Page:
Pilot Gino Del Ponte (L), pictured with caller Richard Verano, after
breaking the F3D World Record in Round One.
Randy and Ray celebrate after setting a new F3D World Record of 55. 32 seconds.
“Being team manager is pretty much
the highlight of my racing career. This
was such a talented group and they
all worked very hard. It is unfortunate
[that] the wheels fell off for some
because they were the class of the
field. We were the only ones turning
Bridget, and his mother and father took care of the rest—rental
car company calls, insurance claims, credit card cancellations,
and the other time-intensive tasks required after a theft. Making
the team required the support of many family members.
World Championship Bid
Following the team trials, rebuilding and preparations
began for the F3D World Championship. Bruce De Chastel
supplied the replacement kits and world-class builder Chuck
Bridge, Randy’s father, took it from there. Chuck is not a
model builder—he is a model artisan. I have purchased several
Vortex Q-500s from Chuck and each is a work of art. His
craftsmanship is phenomenal.
Randy and Ray spent countless hours preparing for the 2015
World Championship. There is a huge monetary and time
commitment required to compete at this level. Tremendous
family support is needed to make it happen. This includes
hours spent in the shop, practicing and tuning at the field, and
phone calls to discuss strategy.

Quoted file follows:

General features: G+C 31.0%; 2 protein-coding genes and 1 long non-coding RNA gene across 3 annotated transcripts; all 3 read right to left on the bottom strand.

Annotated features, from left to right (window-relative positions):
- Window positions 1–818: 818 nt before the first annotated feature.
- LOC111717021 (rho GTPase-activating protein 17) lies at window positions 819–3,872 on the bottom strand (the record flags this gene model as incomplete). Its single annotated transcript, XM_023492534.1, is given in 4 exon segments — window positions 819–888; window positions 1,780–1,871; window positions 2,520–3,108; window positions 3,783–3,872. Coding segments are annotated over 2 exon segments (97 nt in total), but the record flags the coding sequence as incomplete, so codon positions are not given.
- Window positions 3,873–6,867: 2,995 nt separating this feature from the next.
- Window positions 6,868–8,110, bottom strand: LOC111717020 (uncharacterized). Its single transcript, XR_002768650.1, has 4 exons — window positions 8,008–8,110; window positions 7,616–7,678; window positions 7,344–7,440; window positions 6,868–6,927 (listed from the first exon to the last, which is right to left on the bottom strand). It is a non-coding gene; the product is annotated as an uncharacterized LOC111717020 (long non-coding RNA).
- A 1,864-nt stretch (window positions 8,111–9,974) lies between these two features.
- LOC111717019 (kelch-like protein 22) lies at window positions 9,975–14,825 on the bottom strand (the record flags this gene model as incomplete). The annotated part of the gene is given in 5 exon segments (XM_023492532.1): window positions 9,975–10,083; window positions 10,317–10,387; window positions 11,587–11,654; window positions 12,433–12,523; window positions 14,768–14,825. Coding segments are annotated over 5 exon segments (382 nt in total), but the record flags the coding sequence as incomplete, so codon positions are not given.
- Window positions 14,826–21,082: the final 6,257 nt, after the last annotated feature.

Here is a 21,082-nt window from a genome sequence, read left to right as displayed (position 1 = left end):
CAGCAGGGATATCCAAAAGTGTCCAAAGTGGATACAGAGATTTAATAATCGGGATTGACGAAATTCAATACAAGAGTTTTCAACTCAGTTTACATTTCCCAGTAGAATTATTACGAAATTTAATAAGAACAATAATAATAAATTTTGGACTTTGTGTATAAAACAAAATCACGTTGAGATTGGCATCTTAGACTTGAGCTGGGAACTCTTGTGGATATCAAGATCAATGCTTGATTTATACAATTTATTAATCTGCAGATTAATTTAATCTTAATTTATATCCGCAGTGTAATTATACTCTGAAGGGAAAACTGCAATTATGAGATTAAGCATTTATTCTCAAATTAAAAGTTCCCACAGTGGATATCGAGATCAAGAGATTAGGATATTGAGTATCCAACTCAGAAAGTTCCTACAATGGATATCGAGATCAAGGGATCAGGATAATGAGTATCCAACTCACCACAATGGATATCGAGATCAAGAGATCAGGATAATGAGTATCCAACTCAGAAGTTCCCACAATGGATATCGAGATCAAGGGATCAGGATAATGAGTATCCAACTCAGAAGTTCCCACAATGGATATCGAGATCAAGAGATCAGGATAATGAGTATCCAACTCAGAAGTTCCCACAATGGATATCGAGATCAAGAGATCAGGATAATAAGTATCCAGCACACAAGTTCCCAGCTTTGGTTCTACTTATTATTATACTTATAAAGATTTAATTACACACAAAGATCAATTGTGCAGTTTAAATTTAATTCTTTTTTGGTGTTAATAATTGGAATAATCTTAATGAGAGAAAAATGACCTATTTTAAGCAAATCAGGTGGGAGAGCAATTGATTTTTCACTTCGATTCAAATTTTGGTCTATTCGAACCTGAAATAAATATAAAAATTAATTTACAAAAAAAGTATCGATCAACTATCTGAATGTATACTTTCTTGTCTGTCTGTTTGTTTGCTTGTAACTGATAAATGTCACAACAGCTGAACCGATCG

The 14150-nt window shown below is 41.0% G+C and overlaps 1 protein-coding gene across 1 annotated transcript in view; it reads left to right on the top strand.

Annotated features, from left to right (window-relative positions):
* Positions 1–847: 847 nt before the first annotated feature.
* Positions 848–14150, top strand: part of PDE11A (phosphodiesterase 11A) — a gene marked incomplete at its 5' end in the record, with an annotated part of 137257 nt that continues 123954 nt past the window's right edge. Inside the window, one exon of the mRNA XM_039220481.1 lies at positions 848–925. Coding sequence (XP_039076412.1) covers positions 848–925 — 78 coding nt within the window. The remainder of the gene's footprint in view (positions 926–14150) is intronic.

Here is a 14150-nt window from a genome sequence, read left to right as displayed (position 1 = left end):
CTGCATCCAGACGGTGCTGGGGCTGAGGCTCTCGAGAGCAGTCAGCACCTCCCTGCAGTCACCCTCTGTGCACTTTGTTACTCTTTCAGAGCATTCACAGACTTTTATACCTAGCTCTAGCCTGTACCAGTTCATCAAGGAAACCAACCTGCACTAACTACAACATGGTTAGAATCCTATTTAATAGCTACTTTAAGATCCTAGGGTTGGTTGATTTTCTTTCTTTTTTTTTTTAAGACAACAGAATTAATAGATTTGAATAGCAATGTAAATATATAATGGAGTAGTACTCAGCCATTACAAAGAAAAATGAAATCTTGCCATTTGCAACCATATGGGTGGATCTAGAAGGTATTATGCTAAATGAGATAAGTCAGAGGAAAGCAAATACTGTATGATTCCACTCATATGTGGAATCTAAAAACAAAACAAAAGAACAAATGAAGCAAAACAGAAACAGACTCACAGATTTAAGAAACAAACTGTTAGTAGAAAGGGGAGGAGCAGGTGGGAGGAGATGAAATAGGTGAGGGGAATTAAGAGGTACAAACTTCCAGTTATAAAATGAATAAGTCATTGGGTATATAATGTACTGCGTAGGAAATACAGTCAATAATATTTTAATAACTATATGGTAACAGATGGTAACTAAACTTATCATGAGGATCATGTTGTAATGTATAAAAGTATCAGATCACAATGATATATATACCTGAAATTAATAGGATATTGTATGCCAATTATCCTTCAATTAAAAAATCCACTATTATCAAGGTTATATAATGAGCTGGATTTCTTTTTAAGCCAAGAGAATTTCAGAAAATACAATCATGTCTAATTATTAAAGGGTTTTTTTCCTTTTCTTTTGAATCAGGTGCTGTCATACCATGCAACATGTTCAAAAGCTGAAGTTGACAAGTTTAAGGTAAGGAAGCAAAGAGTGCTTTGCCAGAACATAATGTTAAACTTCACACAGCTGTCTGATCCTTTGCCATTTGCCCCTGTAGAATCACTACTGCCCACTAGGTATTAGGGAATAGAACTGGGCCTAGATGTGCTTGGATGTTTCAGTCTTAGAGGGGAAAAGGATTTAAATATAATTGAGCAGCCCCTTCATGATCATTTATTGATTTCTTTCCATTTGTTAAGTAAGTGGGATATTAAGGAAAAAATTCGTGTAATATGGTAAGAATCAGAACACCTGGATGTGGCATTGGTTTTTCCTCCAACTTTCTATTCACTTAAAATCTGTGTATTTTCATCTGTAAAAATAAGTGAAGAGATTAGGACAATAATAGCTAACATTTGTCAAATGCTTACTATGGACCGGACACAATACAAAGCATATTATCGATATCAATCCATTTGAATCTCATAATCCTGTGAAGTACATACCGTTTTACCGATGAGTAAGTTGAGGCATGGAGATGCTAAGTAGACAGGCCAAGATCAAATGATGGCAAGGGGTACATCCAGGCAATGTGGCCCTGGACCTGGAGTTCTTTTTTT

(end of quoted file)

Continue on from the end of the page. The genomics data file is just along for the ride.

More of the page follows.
In addition to Randy and Ray, Team USA F3D members
included pilot Gino Del Ponte and his caller, Richard Verano,
and pilot Gary Freeman Jr., and his caller, Matais Salar.
The F3D World Championship began in Olomouc with a
thud for Randy and Ray. They logged 200-point scores in the
first two rounds of competition. This left one more round to
drop and a margin for error that was close to nothing. The
pressure was high and changing weather conditions made it
The contest progressed to Round Nine, when the third
and final 200-point score was logged. Another 200-point
score would spell certain defeat. Knowing that, should the
pilots take the chance on flying a rebuilt motor that wasn’t
fully broken in and had never been flown in Round 10? Well,
that is exactly what Randy and Ray did, turning in a modest
59.24-second time on a rich run.
They followed that with a 56. 59 in Round 11. Ray
convinced Randy that this was a good move and the huge risk
was about to pay off in grand fashion.
In Round 12, they flew against top competitor Tomáš
Andrlík and multitime world champion, Chris Callow, from
took off third after
Chris and quickly
closed the one-second gap to pass
him on lap four. He
reeled in Tomáš and
passed him on lap
six, dropping down
to pole-top level
to rip off the final
postrace glide out,
Ray leaned over
to Randy and said,
“Don’t be mad, but
wait ’til you see where I put the needle. Oh, and you just set
a new world record with a 55. 32.” That time bested Gino’s
world record set in Round One by a mere .08 seconds.
Screwing the needle in that far with three 200s on the board
takes some incredible intestinal fortitude. More so, though,
31 Model Aviation JANUARY 2016 www.ModelAviation.com